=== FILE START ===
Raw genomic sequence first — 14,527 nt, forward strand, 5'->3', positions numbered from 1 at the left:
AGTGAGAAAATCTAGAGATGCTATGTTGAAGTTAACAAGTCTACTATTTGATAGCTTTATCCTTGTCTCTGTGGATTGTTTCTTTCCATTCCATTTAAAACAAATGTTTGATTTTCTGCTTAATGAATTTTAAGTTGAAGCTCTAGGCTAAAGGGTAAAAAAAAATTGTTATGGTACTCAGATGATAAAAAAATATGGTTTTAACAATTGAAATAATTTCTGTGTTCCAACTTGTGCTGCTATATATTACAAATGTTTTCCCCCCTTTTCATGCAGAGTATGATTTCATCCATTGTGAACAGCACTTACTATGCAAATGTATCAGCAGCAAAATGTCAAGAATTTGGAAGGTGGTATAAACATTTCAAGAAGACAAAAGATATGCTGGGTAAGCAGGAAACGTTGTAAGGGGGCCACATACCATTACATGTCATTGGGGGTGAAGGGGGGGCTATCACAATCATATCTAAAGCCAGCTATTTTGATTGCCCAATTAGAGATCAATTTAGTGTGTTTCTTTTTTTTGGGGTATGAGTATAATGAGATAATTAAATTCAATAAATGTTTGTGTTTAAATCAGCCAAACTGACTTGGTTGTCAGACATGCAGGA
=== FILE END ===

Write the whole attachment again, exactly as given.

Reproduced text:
Raw genomic sequence first — 14,527 nt, forward strand, 5'->3', positions numbered from 1 at the left:
AGTGAGAAAATCTAGAGATGCTATGTTGAAGTTAACAAGTCTACTATTTGATAGCTTTATCCTTGTCTCTGTGGATTGTTTCTTTCCATTCCATTTAAAACAAATGTTTGATTTTCTGCTTAATGAATTTTAAGTTGAAGCTCTAGGCTAAAGGGTAAAAAAAAATTGTTATGGTACTCAGATGATAAAAAAATATGGTTTTAACAATTGAAATAATTTCTGTGTTCCAACTTGTGCTGCTATATATTACAAATGTTTTCCCCCCTTTTCATGCAGAGTATGATTTCATCCATTGTGAACAGCACTTACTATGCAAATGTATCAGCAGCAAAATGTCAAGAATTTGGAAGGTGGTATAAACATTTCAAGAAGACAAAAGATATGCTGGGTAAGCAGGAAACGTTGTAAGGGGGCCACATACCATTACATGTCATTGGGGGTGAAGGGGGGGCTATCACAATCATATCTAAAGCCAGCTATTTTGATTGCCCAATTAGAGATCAATTTAGTGTGTTTCTTTTTTTTGGGGTATGAGTATAATGAGATAATTAAATTCAATAAATGTTTGTGTTTAAATCAGCCAAACTGACTTGGTTGTCAGACATGCAGGA